Oil prices fell in Asian morning trade on Thursday as the U.S. dollar strengthened on rate-hike expectations and after recent economic data from the U.S. and China did not do enough to encourage expectations that demand will improve.
West Texas Intermediate crude (WTI) futures dropped $1.62 or 2.05% to $77.39 a barrel.
Both benchmarks, declining for a second day after a 2% fall on Wednesday, are at their lowest since OPEC+ announced its surprise production cut on April 2.
“WTI crude is back below the $80 level and it could continue drifting lower if the strong dollar trade resumes,” Edward Moya, senior market analyst at OANDA, said in a client note.
The U.S. dollar index has moved up around 0.40% over the course of this week. A strengthening greenback makes oil more expensive for holders of other currencies.
“The strong USD weighed on oil markets this week as odds for the Fed to continue rate hikes strengthened as bond yields started climbing again,” Tina Teng, an analyst at CMC Markets in Auckland, said in an email.
“Though China reported better-than-expected GDP data, both industrial production and fixed asset investments fell short of consensus data, which did not help (in) boosting oil prices,” she added.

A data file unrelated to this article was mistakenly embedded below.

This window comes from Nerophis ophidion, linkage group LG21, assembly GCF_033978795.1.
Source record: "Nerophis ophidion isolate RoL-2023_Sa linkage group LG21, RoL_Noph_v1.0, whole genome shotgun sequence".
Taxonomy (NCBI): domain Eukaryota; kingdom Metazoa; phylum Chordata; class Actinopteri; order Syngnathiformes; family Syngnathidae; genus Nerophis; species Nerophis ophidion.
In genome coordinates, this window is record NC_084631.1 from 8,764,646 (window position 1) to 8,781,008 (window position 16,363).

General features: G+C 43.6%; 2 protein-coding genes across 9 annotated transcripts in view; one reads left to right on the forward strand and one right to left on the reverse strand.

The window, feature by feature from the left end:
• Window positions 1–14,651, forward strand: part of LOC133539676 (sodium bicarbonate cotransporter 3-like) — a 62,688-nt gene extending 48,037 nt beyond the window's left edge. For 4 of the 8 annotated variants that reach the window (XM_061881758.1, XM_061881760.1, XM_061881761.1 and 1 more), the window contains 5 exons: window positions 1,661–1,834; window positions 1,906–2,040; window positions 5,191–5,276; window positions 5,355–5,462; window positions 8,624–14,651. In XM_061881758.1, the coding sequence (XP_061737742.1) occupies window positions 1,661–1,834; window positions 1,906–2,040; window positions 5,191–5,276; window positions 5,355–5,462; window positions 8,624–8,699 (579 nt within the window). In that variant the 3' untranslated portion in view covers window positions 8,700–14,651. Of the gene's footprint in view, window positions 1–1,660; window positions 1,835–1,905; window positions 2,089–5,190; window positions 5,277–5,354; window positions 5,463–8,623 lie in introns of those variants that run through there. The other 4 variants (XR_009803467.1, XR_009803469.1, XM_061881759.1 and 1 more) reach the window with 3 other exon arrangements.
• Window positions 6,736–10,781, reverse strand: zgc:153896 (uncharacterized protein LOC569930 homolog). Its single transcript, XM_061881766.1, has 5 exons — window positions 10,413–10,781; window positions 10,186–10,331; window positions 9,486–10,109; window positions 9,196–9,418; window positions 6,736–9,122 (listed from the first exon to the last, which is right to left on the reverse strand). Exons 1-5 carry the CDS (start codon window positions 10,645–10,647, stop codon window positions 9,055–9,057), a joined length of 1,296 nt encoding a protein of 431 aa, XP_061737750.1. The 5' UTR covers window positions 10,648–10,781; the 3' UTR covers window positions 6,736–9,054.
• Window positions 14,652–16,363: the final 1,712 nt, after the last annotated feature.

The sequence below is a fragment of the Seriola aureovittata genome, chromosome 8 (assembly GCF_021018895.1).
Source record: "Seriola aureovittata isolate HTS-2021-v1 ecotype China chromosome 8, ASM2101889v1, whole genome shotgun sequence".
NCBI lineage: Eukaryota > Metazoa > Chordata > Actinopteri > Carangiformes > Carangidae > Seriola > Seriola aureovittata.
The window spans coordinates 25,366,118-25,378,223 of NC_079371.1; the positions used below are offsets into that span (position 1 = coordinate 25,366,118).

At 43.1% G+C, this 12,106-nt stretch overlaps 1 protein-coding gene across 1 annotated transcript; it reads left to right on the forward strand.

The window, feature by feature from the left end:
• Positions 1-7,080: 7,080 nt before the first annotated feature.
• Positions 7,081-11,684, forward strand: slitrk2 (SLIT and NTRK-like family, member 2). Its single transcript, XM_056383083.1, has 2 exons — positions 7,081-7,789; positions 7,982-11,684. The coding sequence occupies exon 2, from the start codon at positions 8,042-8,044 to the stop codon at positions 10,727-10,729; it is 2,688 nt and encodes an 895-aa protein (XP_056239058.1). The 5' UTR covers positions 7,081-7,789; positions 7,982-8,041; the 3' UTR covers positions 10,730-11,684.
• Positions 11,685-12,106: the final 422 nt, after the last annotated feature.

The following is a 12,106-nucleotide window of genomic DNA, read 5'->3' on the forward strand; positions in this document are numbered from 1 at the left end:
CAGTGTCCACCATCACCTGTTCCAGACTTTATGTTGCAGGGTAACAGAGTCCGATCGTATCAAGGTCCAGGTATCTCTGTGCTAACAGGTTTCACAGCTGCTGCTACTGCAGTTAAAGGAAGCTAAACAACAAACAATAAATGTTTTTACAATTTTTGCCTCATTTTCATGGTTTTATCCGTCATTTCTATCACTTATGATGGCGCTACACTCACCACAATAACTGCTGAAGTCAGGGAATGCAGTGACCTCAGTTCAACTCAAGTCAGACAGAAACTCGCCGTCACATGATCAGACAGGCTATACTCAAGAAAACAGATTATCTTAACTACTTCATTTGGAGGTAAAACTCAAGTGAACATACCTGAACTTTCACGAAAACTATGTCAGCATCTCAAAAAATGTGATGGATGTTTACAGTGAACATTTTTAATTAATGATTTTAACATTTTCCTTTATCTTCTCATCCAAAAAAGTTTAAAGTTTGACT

U.S. economic activity was little changed in recent weeks, with employment growth moderating somewhat and price increases appearing to slow, according to a Federal Reserve report published on Wednesday.
“This unsettled markets, magnifying recent concerns that monetary tightening has weakened demand for oil… the market shrugged off a relatively bullish EIA inventory report,” ANZ Research said in a client note.
U.S. crude stockpiles fell by 4.6 million barrels last week as refinery runs and exports rose, while gasoline inventories jumped unexpectedly on disappointing demand, according to the U.S. Energy Information Administration (EIA).
The crude stockpile decline was far steeper than analysts’ estimate of 1.1 million barrels, and the American Petroleum Institute’s estimates late on Tuesday of 2.7 million barrels.
On the supply side, oil loading from Russia’s western ports in April is likely to rise to the highest since 2019, above 2.4 million barrels per day, despite Moscow’s pledge to cut output, trading and shipping sources said.